The smart investment account that's easy to use. No minimum balance. No... - StumbleUpon 24 Quick Actions You Can Do Today That Can Change Your Financial Life Forever Note: This is a post from Adam Baker, founder of Man Vs. Debt. Last week, while I was talking about our new You Vs. Debt class, we touched on the “status quo” of our Upside-Down Nation. We talked about our obsession with the debt-fueled life path and how it’s keeping millions trapped. But talk is cheap. I’m much more interested in action. And this week, I want to do my part to shatter any excuses or justifications you may have. I took the time to provide 24 different options. Sure, there’s little chance all will be viable for your situation. I’m asking for one. Do it. Action #1: Pull Your Credit Report (10-20 minutes) Simple steps: Visit Annual Credit Report – Visit annualcreditreport.com. How this can change your life: When we first pulled Courtney’s credit report, we were saddened to find she was a victim of identity theft. We had better luck with my credit report, however I did discover a $200 collections account I didn’t even know existed! Action #3: Get 1 paying client (15-35 minutes)
Find the Power in Tracking Your Expenses One of the reasons budgets fail is because a crucial first (and ongoing) step is missed in the budgeting process: tracking your expenses. If you don't know what your starting point is, then there's little chance that you'll be able to harness your cash flow to your benefit. Here are a few tips to help you track your expenses effectively, then transform your current cash flow into a well-oiled budgeting machine. Step One: Don't Budget As funny as it sounds, your first task in creating a budget is not to budget. exorbitant to begin with). This gives you a realistic starting point, and a benchmark upon which to build and track your budget going forward. Use a Spreadsheet (or Equivalent) Each time I whip out my wallet, I record the money I spend in a notebook that I keep in my purse. So create a spreadsheet that allows you to analyze your data, past and present. You can create a separate spreadsheet tab for each month, or you can record all the data on one sheet, using running totals. Be Honest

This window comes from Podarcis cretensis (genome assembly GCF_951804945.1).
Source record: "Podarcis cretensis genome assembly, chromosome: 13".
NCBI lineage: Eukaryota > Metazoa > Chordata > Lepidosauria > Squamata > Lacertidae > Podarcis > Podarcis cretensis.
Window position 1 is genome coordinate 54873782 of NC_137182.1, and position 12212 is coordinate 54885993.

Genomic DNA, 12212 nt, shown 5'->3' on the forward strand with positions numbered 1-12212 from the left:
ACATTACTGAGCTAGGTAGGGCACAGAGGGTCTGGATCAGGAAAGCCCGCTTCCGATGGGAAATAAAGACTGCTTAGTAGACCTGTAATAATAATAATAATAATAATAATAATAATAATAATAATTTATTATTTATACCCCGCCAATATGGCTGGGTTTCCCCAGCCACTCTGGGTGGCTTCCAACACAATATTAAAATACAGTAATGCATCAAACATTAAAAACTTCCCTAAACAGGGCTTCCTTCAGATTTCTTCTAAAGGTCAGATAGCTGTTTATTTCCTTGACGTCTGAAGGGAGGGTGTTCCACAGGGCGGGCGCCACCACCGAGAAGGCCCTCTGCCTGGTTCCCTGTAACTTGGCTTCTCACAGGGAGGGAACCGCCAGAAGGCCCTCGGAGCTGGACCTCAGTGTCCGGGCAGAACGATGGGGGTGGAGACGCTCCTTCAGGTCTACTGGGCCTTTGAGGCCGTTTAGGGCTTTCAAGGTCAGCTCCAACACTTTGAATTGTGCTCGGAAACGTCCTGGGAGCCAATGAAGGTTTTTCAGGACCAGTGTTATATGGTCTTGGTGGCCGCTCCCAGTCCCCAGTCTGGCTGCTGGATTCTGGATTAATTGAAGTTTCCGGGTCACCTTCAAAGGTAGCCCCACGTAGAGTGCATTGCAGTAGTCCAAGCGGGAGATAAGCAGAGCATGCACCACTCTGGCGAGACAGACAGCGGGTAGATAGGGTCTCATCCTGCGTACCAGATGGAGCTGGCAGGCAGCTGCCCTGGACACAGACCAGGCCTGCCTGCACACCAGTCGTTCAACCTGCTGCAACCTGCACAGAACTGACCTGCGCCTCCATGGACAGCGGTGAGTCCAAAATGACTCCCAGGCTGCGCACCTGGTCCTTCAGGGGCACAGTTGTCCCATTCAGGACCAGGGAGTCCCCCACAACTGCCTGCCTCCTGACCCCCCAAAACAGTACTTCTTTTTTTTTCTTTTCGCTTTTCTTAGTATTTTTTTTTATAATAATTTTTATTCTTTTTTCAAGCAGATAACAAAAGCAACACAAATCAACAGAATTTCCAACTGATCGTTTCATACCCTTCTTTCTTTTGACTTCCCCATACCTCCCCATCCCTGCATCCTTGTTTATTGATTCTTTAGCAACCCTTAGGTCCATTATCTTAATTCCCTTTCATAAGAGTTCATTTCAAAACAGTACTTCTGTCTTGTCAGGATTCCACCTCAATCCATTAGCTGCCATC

Building a Household Budget: Where to trim the “fat” "A necessary evil" is a quote from one article I read about setting up a household budget. I agree. Making a budget is not a fun job, but it really helps control household expenses. Every business has a budget; a household should be treated the same way. Making one puts you in better control of your money and also makes it easier for you to find places to save throughout the year. Some items don't change much (rent or mortgage payment, insurance, taxes), but some line items can vary from month to month. My husband and I are working to set up our annual budget and to find places to save more money this year. Here are some tips for setting up a household budget and where to save money: Use budgeting tools. My new motto is "More Fun, Less Stuff." Related Links: Budget Billing is Right for You Using Coupons; How Much Can You Save? Simplify to Save - Chores, Car Repairs & Shopping Money Mom's Top New Years Resolutions Lori O'Donnell Lori is a contributing writer for the A Straight Talk on Debt blog.